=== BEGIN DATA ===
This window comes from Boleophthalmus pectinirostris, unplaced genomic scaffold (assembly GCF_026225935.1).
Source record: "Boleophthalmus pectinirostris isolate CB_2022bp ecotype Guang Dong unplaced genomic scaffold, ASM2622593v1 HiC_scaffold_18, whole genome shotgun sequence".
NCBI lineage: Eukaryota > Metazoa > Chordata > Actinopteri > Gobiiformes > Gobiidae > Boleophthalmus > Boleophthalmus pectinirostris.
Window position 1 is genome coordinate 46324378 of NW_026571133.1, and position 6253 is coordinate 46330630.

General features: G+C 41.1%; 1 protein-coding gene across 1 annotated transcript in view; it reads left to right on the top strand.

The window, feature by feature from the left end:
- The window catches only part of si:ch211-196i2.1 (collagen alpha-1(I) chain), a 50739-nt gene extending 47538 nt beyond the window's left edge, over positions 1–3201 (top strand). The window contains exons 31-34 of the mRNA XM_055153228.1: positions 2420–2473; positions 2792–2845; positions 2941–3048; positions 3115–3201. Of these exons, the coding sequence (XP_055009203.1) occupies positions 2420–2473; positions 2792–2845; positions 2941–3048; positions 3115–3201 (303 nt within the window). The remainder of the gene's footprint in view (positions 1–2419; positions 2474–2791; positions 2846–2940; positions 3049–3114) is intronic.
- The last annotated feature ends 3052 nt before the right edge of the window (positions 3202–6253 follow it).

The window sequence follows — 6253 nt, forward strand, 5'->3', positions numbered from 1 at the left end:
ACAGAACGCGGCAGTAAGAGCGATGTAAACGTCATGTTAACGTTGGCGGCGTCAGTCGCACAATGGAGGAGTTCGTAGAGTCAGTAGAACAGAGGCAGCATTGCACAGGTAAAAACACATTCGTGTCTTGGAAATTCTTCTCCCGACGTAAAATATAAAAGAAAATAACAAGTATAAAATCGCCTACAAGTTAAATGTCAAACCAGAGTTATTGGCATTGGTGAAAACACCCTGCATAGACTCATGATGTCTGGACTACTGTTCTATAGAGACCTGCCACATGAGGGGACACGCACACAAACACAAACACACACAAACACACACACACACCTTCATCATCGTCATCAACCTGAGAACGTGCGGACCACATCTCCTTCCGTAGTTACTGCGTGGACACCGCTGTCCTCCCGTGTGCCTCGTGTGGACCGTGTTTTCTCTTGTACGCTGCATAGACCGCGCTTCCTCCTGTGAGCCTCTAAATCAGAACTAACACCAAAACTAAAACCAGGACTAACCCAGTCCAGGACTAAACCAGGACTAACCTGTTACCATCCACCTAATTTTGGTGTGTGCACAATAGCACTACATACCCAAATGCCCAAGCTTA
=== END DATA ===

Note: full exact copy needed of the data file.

This window comes from Boleophthalmus pectinirostris, unplaced genomic scaffold (assembly GCF_026225935.1).
Source record: "Boleophthalmus pectinirostris isolate CB_2022bp ecotype Guang Dong unplaced genomic scaffold, ASM2622593v1 HiC_scaffold_18, whole genome shotgun sequence".
NCBI lineage: Eukaryota > Metazoa > Chordata > Actinopteri > Gobiiformes > Gobiidae > Boleophthalmus > Boleophthalmus pectinirostris.
Window position 1 is genome coordinate 46324378 of NW_026571133.1, and position 6253 is coordinate 46330630.

General features: G+C 41.1%; 1 protein-coding gene across 1 annotated transcript in view; it reads left to right on the top strand.

The window, feature by feature from the left end:
- The window catches only part of si:ch211-196i2.1 (collagen alpha-1(I) chain), a 50739-nt gene extending 47538 nt beyond the window's left edge, over positions 1–3201 (top strand). The window contains exons 31-34 of the mRNA XM_055153228.1: positions 2420–2473; positions 2792–2845; positions 2941–3048; positions 3115–3201. Of these exons, the coding sequence (XP_055009203.1) occupies positions 2420–2473; positions 2792–2845; positions 2941–3048; positions 3115–3201 (303 nt within the window). The remainder of the gene's footprint in view (positions 1–2419; positions 2474–2791; positions 2846–2940; positions 3049–3114) is intronic.
- The last annotated feature ends 3052 nt before the right edge of the window (positions 3202–6253 follow it).

The window sequence follows — 6253 nt, forward strand, 5'->3', positions numbered from 1 at the left end:
ACAGAACGCGGCAGTAAGAGCGATGTAAACGTCATGTTAACGTTGGCGGCGTCAGTCGCACAATGGAGGAGTTCGTAGAGTCAGTAGAACAGAGGCAGCATTGCACAGGTAAAAACACATTCGTGTCTTGGAAATTCTTCTCCCGACGTAAAATATAAAAGAAAATAACAAGTATAAAATCGCCTACAAGTTAAATGTCAAACCAGAGTTATTGGCATTGGTGAAAACACCCTGCATAGACTCATGATGTCTGGACTACTGTTCTATAGAGACCTGCCACATGAGGGGACACGCACACAAACACAAACACACACAAACACACACACACACCTTCATCATCGTCATCAACCTGAGAACGTGCGGACCACATCTCCTTCCGTAGTTACTGCGTGGACACCGCTGTCCTCCCGTGTGCCTCGTGTGGACCGTGTTTTCTCTTGTACGCTGCATAGACCGCGCTTCCTCCTGTGAGCCTCTAAATCAGAACTAACACCAAAACTAAAACCAGGACTAACCCAGTCCAGGACTAAACCAGGACTAACCTGTTACCATCCACCTAATTTTGGTGTGTGCACAATAGCACTACATACCCAAATGCCCAAGCTTA